Ehlers-Danlos Syndrome

Ovid: 5-Minute Orthopaedic Consult

Editors: Frassica, Frank J.; Sponseller, Paul D.; Wilckens, John H.
Title: 5-Minute Orthopaedic Consult, 2nd Edition
> Table of Contents > Ehlers-Danlos Syndrome

Ehlers-Danlos Syndrome
Paul D. Sponseller MD
  • Ehlers-Danlos syndrome is a family of
    disorders involving abnormal collagen that produces connective tissue
    laxity, with many resultant abnormalities in the skeleton, vasculature,
    eyes, and other systems.
    • At least 11 subtypes of Ehlers-Danlos syndrome have been identified, with varying patterns of inheritance and genetic causes (1,2).
    • The age at diagnosis varies from infancy to adulthood.
  • Classification (13):
    • Type I: Gravis (classic):
      • Aneurysms
      • Rupture of hollow viscus
      • Skin hyperextensibility
      • Bruising
      • Pigmented areas
      • Hernias
    • Type II: Mitis:
      • Similar manifestations but milder
    • Type III: Benign hypermobility syndrome:
      • Laxity
      • Joint dislocations
      • Mitral valve prolapse
      • Positive family history
    • Type IV: Ecchymotic:
      • Thin skin
      • Normal joints
      • Aneurysms
      • Viscus rupture
    • Type V: X-linked:
      • Intramuscular hemorrhagia
      • Floppy baby characteristics
    • Type VI: Ocular-scoliotic
    • Type VII: Arthrochalasis multiplex congenital:
      • Extreme joint laxity
      • Short stature
      • Hip dislocations
    • Type VIII: Periodontosis (progressive periodontal disease)
    • Type IX: Occipital horns and skeletal dysplasia
    • Type X: Platelet dysfunction
    • Type XI: Familial joint laxity (patellar and hip dislocation)
General Prevention
  • Prevention of cardiovascular and bleeding emergencies should be the goal of treatment.
  • Reduction in frequency of joint dislocations also may be possible.
  • Overall, males and females are affected equally (2,3).
  • Incidence is impossible to calculate
    accurately because of the numerous forms of this disorder and their
    varying degrees of severity.
Risk Factors
A positive family history of the syndrome or of its major manifestations is a risk factor.
  • Types I, IV, VIII, and XI are autosomal dominant.
  • Types V and IX are X-linked.
  • The remainder are autosomal recessive in transmission.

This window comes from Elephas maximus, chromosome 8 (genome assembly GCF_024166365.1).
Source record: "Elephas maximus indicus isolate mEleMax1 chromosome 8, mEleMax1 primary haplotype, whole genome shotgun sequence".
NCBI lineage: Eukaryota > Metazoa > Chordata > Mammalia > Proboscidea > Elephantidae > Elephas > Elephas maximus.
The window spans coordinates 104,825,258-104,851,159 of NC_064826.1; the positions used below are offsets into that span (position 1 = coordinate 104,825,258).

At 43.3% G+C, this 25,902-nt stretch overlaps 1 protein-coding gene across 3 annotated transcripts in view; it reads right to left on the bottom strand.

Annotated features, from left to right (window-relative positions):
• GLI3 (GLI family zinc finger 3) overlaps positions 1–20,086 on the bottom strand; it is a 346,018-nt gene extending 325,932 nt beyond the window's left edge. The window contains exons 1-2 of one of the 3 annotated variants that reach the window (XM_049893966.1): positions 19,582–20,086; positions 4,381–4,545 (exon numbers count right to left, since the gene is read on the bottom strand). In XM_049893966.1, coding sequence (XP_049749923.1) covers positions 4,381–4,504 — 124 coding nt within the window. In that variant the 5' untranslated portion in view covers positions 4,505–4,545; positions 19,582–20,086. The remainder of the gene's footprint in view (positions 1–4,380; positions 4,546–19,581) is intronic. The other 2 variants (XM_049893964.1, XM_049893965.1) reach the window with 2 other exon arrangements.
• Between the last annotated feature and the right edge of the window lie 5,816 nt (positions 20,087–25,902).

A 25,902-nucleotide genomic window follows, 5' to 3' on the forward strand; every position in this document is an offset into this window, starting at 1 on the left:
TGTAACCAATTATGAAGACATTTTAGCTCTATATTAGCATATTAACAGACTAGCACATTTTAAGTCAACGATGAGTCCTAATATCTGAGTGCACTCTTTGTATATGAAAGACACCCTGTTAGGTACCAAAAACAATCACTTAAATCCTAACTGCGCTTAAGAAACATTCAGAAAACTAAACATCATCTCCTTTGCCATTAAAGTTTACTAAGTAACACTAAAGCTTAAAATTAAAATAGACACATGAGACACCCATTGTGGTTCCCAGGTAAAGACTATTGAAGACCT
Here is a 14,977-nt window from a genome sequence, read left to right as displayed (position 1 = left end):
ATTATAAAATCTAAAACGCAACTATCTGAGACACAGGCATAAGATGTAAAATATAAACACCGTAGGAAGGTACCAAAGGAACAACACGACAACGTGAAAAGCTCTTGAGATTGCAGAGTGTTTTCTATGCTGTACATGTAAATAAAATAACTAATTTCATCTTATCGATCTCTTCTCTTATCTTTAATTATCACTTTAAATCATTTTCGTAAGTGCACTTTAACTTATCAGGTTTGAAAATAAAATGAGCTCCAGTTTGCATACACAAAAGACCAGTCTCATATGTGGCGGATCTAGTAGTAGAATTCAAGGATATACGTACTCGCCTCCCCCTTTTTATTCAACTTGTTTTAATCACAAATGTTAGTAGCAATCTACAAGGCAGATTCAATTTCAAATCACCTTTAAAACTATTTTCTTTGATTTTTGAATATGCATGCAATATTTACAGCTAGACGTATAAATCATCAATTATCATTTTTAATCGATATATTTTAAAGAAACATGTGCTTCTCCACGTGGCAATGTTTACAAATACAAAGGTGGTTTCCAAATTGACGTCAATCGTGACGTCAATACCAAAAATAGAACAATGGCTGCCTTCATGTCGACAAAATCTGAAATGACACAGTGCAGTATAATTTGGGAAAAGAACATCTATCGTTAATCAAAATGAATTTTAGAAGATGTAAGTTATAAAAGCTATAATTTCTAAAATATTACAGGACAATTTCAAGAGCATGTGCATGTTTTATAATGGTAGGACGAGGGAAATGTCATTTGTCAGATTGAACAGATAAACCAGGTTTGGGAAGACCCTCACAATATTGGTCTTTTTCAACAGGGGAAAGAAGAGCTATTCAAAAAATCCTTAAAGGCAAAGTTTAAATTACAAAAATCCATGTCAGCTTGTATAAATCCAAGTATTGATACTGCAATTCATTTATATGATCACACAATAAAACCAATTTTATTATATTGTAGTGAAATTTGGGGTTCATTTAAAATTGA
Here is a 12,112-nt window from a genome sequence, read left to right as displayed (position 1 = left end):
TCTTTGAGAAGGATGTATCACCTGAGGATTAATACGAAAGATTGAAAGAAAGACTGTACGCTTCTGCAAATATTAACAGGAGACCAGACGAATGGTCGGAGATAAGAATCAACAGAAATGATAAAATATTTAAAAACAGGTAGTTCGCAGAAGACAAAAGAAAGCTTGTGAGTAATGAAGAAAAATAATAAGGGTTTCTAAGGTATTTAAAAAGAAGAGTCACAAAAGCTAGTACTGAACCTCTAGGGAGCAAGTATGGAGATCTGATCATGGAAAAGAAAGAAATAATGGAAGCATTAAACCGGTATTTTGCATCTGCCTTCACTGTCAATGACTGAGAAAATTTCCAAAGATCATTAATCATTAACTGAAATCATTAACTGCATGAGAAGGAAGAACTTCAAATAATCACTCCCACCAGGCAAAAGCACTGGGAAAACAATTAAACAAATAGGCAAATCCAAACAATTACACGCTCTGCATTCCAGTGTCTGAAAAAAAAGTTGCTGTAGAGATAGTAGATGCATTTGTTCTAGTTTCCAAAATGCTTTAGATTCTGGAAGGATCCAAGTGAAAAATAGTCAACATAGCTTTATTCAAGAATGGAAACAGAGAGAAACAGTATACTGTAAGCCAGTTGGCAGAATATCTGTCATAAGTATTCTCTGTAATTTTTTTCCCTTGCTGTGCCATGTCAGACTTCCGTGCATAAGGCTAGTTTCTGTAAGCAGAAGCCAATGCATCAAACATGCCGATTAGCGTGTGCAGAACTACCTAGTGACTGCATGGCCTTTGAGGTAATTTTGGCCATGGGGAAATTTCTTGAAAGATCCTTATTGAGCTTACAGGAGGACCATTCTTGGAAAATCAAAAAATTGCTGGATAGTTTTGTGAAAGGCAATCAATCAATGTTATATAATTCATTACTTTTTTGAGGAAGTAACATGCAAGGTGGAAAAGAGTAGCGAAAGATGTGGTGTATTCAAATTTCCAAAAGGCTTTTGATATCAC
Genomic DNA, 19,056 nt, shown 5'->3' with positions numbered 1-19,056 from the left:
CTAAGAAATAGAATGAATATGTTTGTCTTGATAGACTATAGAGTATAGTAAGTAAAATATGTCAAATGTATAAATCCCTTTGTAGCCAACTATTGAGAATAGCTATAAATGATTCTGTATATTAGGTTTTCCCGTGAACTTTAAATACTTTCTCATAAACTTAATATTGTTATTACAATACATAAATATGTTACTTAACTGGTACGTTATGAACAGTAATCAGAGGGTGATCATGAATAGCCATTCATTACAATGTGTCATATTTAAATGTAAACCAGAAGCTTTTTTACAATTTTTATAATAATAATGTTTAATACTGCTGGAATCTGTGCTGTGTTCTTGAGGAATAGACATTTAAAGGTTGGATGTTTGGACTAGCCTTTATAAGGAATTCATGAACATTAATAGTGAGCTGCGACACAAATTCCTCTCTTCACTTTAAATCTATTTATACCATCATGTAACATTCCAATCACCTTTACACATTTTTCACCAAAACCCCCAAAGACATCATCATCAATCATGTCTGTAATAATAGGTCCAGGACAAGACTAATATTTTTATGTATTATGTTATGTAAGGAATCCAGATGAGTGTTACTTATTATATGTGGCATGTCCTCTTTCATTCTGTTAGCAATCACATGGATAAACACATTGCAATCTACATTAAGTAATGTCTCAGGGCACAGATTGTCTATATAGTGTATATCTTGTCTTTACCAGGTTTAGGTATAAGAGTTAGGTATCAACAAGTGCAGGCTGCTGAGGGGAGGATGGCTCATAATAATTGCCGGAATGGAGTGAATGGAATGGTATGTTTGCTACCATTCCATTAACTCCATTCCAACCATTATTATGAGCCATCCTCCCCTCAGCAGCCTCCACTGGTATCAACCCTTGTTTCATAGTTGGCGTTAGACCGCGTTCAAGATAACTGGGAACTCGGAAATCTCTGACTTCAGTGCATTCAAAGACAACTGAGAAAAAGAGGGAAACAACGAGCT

• Many patients present as having a new mutation without a family history.
  • Type IV, the ecchymotic variety, is secondary to a disorder of type III collagen.
  • Type VI (ocular-scoliotic) is the best characterized.
    • It is caused by a defect in lysine hydroxylase that affects collagen.
    • This change results in decreased collagen cross-linking.
  • Type VII (arthrochalasis multiplex congenital) is secondary to a defect in type I collagen.
  • Type X (with platelet dysfunction) also results from a defect in type I collagen.
The diagnosis is made by a medical geneticist on a clinical basis, with verification in some types by use of molecular testing.
Signs and Symptoms
  • Signs:
    • Lax skin (Fig. 1)
    • Joint hypermobility (Fig. 2)
    • Joint instability (1)
    • Scoliosis (4,5)
    • Ability of some affected persons to perform skeletal contortions impossible for nonaffected persons
  • Symptoms:
    • Multiple joint pains
    • Vague musculoskeletal pains
      Fig. 1. Ehlers-Danlos syndrome is one of several conditions characterized by cutaneous laxity.
Physical Exam
  • Record height.
  • Observe the proportions of the skeleton.
  • Systematically measure joint ROM.
  • Note the ability to hyperextend the fingers and the knees.
  • Check the shoulders, elbows, and knees for stability.
  • Feel the quality of the skin.
  • Note any bruising.
  • Pursue an ocular examination if any symptoms of deficit are present.
  • Observe the spine for kyphosis.
  • Conduct a forward-bend test for scoliosis.
  • Molecular testing is available to confirm many, but not all, types of Ehlers-Danlos syndrome.